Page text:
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Bits and Pieces

An Unplanned Way to Promote Flight Safety!

By Ian Brown, Editor – Bits and Pieces, EAA 657159

Ian Brown

G-Grohm Inverted
This will ruin any pilot's day.

For the October issue, I had planned to continue the focus on flight safety and was wondering where to find inspiration for the content of this newsletter. I have to say that the source was unexpected. In fact, the next few months will focus on my own accident that resulted in a major rebuild of my RV-9A. I said last month, "The more we can do to improve our own judgment and flying skills, the better our Canadian homebuilt accident record will become. So maybe improving our skills and judgment by flying often and flying with other pilots is a key to improving our safety record." I have yet to come to terms with the exact causes of the accident, but I have certain thoughts that are beginning to consolidate. I certainly will not have the opportunity to fly often in the next year!

Considering how to present this content resulted in coming to terms with the idea that I may not be the best pilot in the world and that there are multiple lessons to be learned from my accident - some with the aircraft and some to do with decision making and basic skills.

To summarize, I wanted to check out the condition of the grass strip at Stanstead-Weller airport (CTQ2) on the Friday prior to a weekend fly-in there. I managed to flip over my RV-9A on landing, effectively destroying the empennage, canopy, nose gear, and engine mount, and requiring a major rebuild including propeller, engine, and fuselage. It's taken me a couple of weeks to come to terms with the idea that there is a massive amount of useful learning to be gleaned from this, both in the sense of being able to improve the aircraft and its capabilities but also my piloting skills and decision making.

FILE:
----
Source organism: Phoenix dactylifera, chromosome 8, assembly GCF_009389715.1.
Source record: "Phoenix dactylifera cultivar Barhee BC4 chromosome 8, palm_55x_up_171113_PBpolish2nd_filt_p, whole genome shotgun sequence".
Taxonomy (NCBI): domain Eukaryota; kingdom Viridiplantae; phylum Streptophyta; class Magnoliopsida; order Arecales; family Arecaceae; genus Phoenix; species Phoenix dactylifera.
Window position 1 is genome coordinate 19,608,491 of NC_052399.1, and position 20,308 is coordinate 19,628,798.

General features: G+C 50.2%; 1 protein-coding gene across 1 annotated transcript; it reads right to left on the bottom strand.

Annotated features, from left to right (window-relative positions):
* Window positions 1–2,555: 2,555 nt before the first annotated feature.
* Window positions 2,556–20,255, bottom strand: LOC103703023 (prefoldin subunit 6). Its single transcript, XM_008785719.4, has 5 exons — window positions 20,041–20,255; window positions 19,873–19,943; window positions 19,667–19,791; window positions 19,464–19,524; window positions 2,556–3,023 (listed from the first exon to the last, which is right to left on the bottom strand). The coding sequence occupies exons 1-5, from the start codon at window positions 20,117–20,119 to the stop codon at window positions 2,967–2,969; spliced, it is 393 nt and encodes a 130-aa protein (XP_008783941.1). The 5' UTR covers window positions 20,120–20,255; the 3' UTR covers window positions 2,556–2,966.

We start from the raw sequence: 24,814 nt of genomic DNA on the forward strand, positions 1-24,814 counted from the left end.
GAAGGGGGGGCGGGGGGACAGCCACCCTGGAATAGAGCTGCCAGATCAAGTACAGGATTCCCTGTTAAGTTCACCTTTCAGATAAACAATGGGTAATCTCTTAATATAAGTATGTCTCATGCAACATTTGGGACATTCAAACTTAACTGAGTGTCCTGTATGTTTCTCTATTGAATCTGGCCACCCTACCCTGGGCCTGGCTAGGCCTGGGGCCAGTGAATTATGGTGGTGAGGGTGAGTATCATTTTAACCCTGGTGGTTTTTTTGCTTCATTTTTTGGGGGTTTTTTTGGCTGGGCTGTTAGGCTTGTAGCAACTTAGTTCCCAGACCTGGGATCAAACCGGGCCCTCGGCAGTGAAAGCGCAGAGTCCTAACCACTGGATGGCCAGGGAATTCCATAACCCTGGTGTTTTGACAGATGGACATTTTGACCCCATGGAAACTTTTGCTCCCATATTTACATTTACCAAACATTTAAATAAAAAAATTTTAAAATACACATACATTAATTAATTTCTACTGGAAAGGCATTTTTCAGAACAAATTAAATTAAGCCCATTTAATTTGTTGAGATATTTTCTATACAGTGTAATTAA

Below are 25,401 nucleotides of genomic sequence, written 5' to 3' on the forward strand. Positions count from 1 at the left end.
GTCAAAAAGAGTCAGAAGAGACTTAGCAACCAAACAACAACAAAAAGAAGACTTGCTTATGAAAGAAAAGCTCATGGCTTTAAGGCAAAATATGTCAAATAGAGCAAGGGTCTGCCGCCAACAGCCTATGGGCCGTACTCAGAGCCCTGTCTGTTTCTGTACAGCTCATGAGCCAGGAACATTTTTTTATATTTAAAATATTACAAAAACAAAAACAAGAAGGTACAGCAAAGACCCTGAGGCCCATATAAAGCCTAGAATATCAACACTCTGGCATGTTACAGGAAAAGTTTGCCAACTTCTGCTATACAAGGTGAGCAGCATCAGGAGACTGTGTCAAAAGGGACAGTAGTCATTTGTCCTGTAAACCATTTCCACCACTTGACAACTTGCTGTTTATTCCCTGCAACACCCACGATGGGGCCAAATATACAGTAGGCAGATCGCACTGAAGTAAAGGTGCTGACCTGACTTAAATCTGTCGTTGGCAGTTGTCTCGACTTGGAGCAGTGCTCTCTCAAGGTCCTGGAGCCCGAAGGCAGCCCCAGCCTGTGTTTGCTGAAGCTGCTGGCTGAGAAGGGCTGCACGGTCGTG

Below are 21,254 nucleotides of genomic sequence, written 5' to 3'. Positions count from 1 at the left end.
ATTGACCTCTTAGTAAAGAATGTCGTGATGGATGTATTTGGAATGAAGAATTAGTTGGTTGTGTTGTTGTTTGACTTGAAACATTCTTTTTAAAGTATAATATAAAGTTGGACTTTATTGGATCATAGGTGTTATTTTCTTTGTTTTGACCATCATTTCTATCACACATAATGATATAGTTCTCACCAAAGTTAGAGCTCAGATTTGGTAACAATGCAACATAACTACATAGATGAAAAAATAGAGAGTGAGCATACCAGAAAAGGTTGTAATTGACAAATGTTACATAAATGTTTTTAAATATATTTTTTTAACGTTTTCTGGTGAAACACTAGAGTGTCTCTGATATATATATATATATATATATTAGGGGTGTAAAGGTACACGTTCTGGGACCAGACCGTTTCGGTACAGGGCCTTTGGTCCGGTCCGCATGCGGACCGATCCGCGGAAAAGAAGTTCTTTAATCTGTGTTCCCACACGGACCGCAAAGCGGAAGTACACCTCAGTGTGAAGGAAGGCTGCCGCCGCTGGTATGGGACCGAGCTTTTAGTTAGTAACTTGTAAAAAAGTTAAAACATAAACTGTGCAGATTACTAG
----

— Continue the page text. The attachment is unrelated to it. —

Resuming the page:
In the coming months I will try to focus on discreet aspects of the rebuild, beginning with this month's item on the propeller.

Further to the overall safety mission, Bill Evans, EAA Chapter 266 president, sent us his re-creation of an article he'd read in a gliding magazine. It's a spreadsheet intended to get us thinking along the lines of our comfort level with each aspect of flight, and it's an excellent idea. It provides the format for us to reveal what we may have suspected - there are areas of unease in our flying practices that we might avoid when it would be better to confront them head on and work on improving them.

Perhaps if I'd started working on Bill's spreadsheet before I left for Stanstead, I might have noted a lack of comfort level relating to landing an RV-9A on grass. I certainly learned a lot by watching multiple videos of other "A" models of Van's aircraft flipping over. From what I learned, anyone with a tricycle-gear RV should seriously consider all of the products available from AntiSplatAero, and especially the new wheel bearing.

Anyway, I hope you enjoy this issue, and as always, don't hesitate to provide feedback, criticism, or even content if you feel up to it. All it takes is a conviction that you have something to tell people regarding any aspect of flying.


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